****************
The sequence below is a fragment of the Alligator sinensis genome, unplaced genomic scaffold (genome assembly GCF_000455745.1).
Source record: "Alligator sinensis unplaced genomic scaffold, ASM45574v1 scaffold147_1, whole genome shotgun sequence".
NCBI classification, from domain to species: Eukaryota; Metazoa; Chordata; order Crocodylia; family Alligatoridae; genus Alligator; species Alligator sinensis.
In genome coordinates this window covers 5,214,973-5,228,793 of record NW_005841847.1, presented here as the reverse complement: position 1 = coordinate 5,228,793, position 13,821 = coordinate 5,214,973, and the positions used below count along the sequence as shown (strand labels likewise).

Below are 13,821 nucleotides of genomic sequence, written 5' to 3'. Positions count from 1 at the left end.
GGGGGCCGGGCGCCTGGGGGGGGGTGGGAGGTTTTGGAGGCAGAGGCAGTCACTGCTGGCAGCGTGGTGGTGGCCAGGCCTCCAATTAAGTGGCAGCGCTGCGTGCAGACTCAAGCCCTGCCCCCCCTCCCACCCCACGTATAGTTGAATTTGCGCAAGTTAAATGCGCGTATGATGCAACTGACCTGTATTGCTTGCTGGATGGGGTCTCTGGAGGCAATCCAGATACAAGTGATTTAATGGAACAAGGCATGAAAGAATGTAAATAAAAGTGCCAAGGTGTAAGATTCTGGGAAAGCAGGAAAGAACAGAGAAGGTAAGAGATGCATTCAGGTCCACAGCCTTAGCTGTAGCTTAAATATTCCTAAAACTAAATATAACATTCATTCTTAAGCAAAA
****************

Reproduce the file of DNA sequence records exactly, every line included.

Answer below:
The sequence below is a fragment of the Alligator sinensis genome, unplaced genomic scaffold (genome assembly GCF_000455745.1).
Source record: "Alligator sinensis unplaced genomic scaffold, ASM45574v1 scaffold147_1, whole genome shotgun sequence".
NCBI classification, from domain to species: Eukaryota; Metazoa; Chordata; order Crocodylia; family Alligatoridae; genus Alligator; species Alligator sinensis.
In genome coordinates this window covers 5,214,973-5,228,793 of record NW_005841847.1, presented here as the reverse complement: position 1 = coordinate 5,228,793, position 13,821 = coordinate 5,214,973, and the positions used below count along the sequence as shown (strand labels likewise).

Below are 13,821 nucleotides of genomic sequence, written 5' to 3'. Positions count from 1 at the left end.
GGGGGCCGGGCGCCTGGGGGGGGGTGGGAGGTTTTGGAGGCAGAGGCAGTCACTGCTGGCAGCGTGGTGGTGGCCAGGCCTCCAATTAAGTGGCAGCGCTGCGTGCAGACTCAAGCCCTGCCCCCCCTCCCACCCCACGTATAGTTGAATTTGCGCAAGTTAAATGCGCGTATGATGCAACTGACCTGTATTGCTTGCTGGATGGGGTCTCTGGAGGCAATCCAGATACAAGTGATTTAATGGAACAAGGCATGAAAGAATGTAAATAAAAGTGCCAAGGTGTAAGATTCTGGGAAAGCAGGAAAGAACAGAGAAGGTAAGAGATGCATTCAGGTCCACAGCCTTAGCTGTAGCTTAAATATTCCTAAAACTAAATATAACATTCATTCTTAAGCAAAA